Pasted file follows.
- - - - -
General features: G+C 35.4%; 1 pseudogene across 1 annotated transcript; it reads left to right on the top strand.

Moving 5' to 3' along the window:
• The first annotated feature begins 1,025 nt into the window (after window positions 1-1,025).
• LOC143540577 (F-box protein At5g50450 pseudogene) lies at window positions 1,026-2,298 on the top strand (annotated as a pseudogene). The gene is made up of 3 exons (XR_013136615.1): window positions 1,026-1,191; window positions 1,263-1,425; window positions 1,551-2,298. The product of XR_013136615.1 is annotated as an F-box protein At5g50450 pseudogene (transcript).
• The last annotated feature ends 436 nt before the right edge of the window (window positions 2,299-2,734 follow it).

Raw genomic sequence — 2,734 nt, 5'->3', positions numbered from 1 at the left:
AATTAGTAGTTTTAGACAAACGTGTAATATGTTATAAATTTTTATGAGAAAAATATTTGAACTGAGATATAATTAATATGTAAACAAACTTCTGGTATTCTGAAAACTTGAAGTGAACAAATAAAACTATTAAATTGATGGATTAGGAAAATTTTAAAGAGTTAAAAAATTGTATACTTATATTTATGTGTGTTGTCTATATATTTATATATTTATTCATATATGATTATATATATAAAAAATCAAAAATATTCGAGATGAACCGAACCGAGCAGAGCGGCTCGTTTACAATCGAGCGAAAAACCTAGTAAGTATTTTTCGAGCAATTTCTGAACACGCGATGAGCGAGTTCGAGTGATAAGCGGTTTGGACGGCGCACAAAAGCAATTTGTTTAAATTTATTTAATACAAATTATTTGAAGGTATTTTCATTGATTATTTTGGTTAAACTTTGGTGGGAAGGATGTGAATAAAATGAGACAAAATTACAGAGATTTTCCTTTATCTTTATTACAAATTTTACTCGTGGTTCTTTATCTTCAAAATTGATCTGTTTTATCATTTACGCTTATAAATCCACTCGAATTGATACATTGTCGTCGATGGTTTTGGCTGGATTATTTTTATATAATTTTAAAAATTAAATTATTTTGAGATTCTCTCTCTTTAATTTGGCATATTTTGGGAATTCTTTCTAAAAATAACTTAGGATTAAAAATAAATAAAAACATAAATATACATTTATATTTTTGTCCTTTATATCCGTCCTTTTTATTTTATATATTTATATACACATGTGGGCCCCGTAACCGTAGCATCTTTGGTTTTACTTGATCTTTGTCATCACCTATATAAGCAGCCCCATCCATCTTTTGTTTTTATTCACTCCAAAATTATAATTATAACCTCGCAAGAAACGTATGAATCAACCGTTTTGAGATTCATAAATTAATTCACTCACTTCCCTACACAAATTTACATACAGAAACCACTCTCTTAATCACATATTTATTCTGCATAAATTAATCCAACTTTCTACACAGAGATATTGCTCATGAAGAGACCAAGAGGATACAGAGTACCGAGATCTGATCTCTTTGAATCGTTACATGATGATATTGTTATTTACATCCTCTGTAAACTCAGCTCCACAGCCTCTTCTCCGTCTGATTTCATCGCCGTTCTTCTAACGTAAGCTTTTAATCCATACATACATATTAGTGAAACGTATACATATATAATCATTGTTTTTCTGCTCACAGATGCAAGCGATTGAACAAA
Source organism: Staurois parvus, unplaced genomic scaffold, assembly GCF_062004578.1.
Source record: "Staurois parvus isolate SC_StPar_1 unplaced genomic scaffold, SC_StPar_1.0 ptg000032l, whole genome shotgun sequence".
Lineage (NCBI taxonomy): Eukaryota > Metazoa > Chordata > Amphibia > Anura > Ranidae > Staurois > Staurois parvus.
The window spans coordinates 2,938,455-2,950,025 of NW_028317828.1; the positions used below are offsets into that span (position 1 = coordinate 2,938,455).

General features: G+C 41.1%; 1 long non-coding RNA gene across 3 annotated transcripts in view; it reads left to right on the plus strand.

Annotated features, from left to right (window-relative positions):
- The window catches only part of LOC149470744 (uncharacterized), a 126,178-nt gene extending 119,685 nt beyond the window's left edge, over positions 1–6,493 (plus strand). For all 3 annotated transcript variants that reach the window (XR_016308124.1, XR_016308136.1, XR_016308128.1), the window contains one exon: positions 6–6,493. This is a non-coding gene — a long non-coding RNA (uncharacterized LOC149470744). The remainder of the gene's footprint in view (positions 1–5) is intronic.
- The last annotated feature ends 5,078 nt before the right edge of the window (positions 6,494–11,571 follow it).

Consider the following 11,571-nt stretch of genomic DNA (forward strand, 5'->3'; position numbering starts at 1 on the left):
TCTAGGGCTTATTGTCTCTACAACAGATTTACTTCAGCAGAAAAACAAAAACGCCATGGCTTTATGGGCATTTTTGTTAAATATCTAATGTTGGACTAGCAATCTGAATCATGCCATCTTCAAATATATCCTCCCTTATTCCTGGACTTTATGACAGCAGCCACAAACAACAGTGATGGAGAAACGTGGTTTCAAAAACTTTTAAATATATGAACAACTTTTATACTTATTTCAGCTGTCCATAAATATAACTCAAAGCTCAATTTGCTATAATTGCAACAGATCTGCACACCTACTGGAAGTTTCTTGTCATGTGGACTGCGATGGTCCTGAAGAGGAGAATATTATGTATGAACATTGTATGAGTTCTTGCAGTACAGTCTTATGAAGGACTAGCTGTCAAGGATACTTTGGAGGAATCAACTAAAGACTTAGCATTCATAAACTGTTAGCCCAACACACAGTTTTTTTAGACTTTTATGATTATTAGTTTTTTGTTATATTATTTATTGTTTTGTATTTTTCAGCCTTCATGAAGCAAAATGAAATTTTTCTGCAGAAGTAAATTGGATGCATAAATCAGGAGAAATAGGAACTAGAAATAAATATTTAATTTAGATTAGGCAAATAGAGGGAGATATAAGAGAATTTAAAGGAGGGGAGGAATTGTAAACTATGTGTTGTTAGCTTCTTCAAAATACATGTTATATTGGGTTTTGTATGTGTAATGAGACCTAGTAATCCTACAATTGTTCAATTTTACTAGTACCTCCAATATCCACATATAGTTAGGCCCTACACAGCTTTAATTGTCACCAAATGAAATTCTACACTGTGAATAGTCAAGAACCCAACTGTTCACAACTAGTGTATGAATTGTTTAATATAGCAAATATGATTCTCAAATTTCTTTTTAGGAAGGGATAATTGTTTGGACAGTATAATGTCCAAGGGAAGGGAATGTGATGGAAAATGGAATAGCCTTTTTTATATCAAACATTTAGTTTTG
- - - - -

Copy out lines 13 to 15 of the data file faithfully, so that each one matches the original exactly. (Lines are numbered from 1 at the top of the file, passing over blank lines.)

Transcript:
Annotated features, from left to right (window-relative positions):
- The window catches only part of LOC149470744 (uncharacterized), a 126,178-nt gene extending 119,685 nt beyond the window's left edge, over positions 1–6,493 (plus strand). For all 3 annotated transcript variants that reach the window (XR_016308124.1, XR_016308136.1, XR_016308128.1), the window contains one exon: positions 6–6,493. This is a non-coding gene — a long non-coding RNA (uncharacterized LOC149470744). The remainder of the gene's footprint in view (positions 1–5) is intronic.
- The last annotated feature ends 5,078 nt before the right edge of the window (positions 6,494–11,571 follow it).